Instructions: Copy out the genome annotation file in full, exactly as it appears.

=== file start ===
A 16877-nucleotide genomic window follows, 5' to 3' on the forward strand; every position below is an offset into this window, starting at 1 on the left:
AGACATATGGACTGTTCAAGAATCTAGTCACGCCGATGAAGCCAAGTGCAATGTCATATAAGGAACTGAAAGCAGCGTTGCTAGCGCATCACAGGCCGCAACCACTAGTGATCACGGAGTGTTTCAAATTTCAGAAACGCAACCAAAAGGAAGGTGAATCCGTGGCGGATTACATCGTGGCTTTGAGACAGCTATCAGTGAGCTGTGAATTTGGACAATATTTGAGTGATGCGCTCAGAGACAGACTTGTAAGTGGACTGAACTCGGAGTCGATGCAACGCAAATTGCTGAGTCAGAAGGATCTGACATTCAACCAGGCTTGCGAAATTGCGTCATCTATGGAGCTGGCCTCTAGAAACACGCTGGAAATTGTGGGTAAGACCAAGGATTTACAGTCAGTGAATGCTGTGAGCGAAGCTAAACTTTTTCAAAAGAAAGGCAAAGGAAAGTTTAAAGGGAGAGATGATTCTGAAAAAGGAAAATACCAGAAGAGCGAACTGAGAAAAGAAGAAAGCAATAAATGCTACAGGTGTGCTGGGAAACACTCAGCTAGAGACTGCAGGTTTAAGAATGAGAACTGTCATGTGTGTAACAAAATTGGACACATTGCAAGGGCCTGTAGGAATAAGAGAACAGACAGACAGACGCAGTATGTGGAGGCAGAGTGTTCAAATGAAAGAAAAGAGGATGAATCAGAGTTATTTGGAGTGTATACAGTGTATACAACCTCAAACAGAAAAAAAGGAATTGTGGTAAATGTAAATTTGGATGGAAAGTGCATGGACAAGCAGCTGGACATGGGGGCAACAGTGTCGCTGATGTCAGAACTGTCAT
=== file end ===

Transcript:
A 16877-nucleotide genomic window follows, 5' to 3' on the forward strand; every position below is an offset into this window, starting at 1 on the left:
AGACATATGGACTGTTCAAGAATCTAGTCACGCCGATGAAGCCAAGTGCAATGTCATATAAGGAACTGAAAGCAGCGTTGCTAGCGCATCACAGGCCGCAACCACTAGTGATCACGGAGTGTTTCAAATTTCAGAAACGCAACCAAAAGGAAGGTGAATCCGTGGCGGATTACATCGTGGCTTTGAGACAGCTATCAGTGAGCTGTGAATTTGGACAATATTTGAGTGATGCGCTCAGAGACAGACTTGTAAGTGGACTGAACTCGGAGTCGATGCAACGCAAATTGCTGAGTCAGAAGGATCTGACATTCAACCAGGCTTGCGAAATTGCGTCATCTATGGAGCTGGCCTCTAGAAACACGCTGGAAATTGTGGGTAAGACCAAGGATTTACAGTCAGTGAATGCTGTGAGCGAAGCTAAACTTTTTCAAAAGAAAGGCAAAGGAAAGTTTAAAGGGAGAGATGATTCTGAAAAAGGAAAATACCAGAAGAGCGAACTGAGAAAAGAAGAAAGCAATAAATGCTACAGGTGTGCTGGGAAACACTCAGCTAGAGACTGCAGGTTTAAGAATGAGAACTGTCATGTGTGTAACAAAATTGGACACATTGCAAGGGCCTGTAGGAATAAGAGAACAGACAGACAGACGCAGTATGTGGAGGCAGAGTGTTCAAATGAAAGAAAAGAGGATGAATCAGAGTTATTTGGAGTGTATACAGTGTATACAACCTCAAACAGAAAAAAAGGAATTGTGGTAAATGTAAATTTGGATGGAAAGTGCATGGACAAGCAGCTGGACATGGGGGCAACAGTGTCGCTGATGTCAGAACTGTCAT